Do you think it's important to use the same paper grain every time one uses the watercolor tool? So one can learn and memorize
the effect witch came out of the stylus ?
I think that learning and integrating the behavior of the tool is crucial, no? Specialy withe watercolors.
I am not sure that it makes sense what I am trying to explain.

02-27-2013, 09:10 PM
The nice thing about ArtRage 4 is that we can now keep track of the presets we use for watercolor tool. I am not sure how important it would be to use the same paper... because there are several papers I use for watercolor. Two of the canvas preset packages that are invaluable are Juz's traditional media papers and another package by Yotex called Yotex papers. I am not sure if they are built in yet, but you can download them from art supplies. Definitely worth having. Also there is one by Someonesane that is great for watercolor.

Juz papers are here. (http://www2.ambientdesign.com/forums/showthread.php?39303-arpack-Traditional-Media-Surfaces)

Yotex papers are here. (http://www2.ambientdesign.com/forums/showthread.php?39053-Scanned-papers-1) (see post #25 where I combined Yotex papers into an arpack for download.)

also this thread has someonesane's paper and also some by chuckart.


I am really sorry that I kept the reference so big and obscured the video. That was a huge oversight on my part. I don't think you can record the tool cursors in artrage scripts but I think it will work if I record it in Camstudio program to show the tools. You can usually see which tool is selected by the green highlight in the tool panel.

Steve B
03-04-2013, 08:52 AM
Hi Mick,
I was wondering- on this watercolor, how many layers are you using? This has the look of being done on only 1 or 2 layers. I have found this doesn't work well, as the colors become muddy and lose their texture. I have a video on using Layers to simulate drying your watercolors one layer at a time. Have you had the opportunity to watch it? If not, that would be my suggestion. Use a layer for one color or two, make a new layer, set it to Multiply for your Blend Mode, do next color or two on that new layer, etc. and let your colors "build" one dry layer at a time. Then you can either drop that new layer down to keep your file size small, or keep your layers for flexibility.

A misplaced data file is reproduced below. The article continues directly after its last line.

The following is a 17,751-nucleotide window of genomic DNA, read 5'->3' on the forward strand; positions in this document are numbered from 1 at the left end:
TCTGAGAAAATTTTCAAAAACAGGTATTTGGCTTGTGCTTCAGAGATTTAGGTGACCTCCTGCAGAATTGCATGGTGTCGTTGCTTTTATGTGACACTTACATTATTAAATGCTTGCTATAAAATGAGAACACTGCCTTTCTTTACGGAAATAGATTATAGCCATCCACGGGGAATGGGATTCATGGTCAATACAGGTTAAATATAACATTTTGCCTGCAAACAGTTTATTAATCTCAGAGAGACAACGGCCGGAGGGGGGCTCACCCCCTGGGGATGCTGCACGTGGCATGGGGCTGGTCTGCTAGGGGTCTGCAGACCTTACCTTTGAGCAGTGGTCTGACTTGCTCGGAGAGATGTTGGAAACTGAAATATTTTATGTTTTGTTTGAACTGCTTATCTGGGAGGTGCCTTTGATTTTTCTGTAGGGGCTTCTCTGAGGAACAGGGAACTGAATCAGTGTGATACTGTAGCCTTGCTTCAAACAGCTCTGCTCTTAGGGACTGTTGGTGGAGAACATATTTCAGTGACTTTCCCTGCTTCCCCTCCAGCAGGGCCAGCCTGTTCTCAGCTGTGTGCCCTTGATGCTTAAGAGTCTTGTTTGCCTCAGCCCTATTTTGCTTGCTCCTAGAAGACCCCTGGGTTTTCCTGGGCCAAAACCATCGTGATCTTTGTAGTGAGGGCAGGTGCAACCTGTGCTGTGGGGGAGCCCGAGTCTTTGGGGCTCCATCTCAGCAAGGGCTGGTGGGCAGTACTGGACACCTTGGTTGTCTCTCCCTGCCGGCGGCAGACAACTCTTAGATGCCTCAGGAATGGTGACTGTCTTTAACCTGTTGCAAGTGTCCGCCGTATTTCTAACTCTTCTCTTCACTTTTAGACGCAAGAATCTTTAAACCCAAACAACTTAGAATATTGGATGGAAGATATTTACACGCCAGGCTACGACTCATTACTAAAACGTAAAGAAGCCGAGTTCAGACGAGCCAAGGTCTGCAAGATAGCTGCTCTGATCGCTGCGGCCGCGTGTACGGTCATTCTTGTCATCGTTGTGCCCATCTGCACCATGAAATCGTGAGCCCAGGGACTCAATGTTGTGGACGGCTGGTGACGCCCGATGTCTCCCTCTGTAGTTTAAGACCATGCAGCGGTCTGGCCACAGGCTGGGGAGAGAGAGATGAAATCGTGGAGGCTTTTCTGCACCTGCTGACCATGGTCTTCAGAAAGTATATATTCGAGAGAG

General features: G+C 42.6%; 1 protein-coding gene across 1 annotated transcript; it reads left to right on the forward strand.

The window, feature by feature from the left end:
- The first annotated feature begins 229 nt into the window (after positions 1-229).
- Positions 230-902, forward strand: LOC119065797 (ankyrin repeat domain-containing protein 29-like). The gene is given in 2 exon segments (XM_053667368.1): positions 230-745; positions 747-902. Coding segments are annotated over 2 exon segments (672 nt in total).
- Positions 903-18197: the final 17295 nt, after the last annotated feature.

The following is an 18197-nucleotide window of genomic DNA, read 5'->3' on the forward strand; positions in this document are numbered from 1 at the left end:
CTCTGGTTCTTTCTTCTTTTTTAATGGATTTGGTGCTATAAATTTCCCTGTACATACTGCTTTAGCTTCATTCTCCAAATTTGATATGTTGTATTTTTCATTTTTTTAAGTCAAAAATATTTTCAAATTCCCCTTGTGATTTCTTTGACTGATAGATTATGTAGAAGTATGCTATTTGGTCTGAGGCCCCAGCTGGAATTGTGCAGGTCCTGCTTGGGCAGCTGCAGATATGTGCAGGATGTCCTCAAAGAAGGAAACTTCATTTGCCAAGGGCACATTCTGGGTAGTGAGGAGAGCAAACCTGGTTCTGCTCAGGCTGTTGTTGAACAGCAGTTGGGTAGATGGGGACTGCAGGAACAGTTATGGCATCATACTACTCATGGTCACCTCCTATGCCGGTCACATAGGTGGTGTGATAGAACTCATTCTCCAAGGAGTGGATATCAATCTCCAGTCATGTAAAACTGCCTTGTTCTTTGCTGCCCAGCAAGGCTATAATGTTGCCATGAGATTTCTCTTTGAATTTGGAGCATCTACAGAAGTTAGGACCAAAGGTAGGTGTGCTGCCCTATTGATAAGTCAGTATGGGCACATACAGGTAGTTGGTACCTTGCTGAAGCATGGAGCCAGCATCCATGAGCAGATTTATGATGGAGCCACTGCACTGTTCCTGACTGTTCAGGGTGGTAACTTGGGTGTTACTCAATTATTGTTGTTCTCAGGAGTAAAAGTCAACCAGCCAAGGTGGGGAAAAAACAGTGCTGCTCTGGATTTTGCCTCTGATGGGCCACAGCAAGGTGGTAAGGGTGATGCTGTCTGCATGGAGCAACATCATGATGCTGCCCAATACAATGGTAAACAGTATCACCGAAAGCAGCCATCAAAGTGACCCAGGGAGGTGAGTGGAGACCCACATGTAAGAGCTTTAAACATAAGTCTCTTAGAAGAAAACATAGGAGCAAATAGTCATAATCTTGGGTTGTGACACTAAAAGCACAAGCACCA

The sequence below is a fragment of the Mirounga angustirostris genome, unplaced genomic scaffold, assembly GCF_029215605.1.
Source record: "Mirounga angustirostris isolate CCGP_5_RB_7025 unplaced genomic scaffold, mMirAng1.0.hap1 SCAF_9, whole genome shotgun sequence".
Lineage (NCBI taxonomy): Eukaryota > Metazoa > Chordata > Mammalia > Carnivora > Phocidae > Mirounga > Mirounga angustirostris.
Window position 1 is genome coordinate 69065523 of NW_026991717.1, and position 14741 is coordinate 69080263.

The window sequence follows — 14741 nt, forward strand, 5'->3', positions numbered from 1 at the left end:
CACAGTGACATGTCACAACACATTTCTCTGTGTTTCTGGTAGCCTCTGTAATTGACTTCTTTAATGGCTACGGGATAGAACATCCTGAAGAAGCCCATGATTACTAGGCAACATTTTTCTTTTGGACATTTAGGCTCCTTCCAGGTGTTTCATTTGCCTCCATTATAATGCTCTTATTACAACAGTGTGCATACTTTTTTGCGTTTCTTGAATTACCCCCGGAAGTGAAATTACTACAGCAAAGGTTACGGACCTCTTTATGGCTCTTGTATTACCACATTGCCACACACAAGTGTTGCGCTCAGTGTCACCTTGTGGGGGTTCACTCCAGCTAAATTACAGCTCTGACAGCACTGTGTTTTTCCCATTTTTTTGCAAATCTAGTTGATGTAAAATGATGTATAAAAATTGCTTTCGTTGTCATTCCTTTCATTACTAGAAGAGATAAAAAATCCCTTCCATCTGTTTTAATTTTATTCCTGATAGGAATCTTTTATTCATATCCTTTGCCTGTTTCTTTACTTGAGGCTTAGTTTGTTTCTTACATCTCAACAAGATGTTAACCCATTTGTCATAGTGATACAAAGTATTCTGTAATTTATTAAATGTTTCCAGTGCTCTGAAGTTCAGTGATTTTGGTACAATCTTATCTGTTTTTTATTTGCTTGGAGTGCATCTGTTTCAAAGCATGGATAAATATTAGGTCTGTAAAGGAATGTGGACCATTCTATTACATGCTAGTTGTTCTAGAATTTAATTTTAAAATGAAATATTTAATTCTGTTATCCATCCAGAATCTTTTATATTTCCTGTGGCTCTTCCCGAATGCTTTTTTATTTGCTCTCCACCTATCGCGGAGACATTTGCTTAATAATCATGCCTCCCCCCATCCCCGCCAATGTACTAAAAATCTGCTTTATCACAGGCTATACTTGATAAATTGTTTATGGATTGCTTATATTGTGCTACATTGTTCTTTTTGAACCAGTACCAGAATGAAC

IMO, Artrage is good at "dry" watercolors, but is not as convincing with "wet" watercolors. For wet watercolors, you'll need, IMO, to lay your colors down, "dry" your layers, and then use your blending tools to soften the edges or drag your paints around. The Blenders are definitely your friend in AR.

AR essentially takes what is one process in real life (apply color to canvas and let water do its thing) and divides it into two digital processes (apply color with Watercolor brush, or Felt Tip Pen, etc, and then blend out with Blenders). This makes things not quite as spontaneous as in natural media, but it allows for greater control and less computational needs when laying down color. Other programs, such as Corel Painter, combine these two aspects into one "Brush". This is pretty neat, but also a) very computationally heavy and slow and b) limits each "brush" to doing really only a few small things.

That's the gist of the situation though, as it seems to me. I hope that's helpful! Come back and show us your progress. :)

Mick CrocKode
03-06-2013, 10:38 AM
Yes Steve, I had more than a simple look at your videos. But I could not integer all the new things that you speak off in a single reading. But there was one that impressed me more than the others: https://www.youtube.com/watch?v=sTNT2WowxGc
with the title "How to Paint with watercolors in Artrage #6- Layer Masks and Glazing" .
Maybe because he spook to me about techniques I am used to in other softwares. So I hoped to start the discovering of watercolor by beginning the walk in a known terrain: I am speaking of "masks".

That's also the reason why I titled this thread "WorkFlow"... There are certainly a lot of different ways to end the same target, and I didn't know witch one is the best. So? I just tried !!!
And this way (who is sure not the best) helped me to reach a satisfying result, step by step, with the advantage to clearly see at witch step something went wrong.

And I think that I will keep the first steps of the process that I could name "Isolating the masks in a picture" for my future attempts.
In the stage "mixing the colors", there is clearly something not good. The real experimenting with watercolors took place in these step.

And I have also to say that I discovered with this processing (explained in your videos, Steve) that I am able to produce a visual result who pleased me much more than if I had tempted to doodle around without a target to reach.
ok: It's far away to be a masterpiece, but it is my own work, my personal attempt, and if I stay to be the only viewer... well... I am glad. And proud :cool:.
So: I provide here the resources I used in that process for the one of you guys how want to follow.

Here is the genuine picture that I used as model:

Mick CrocKode
03-06-2013, 10:47 AM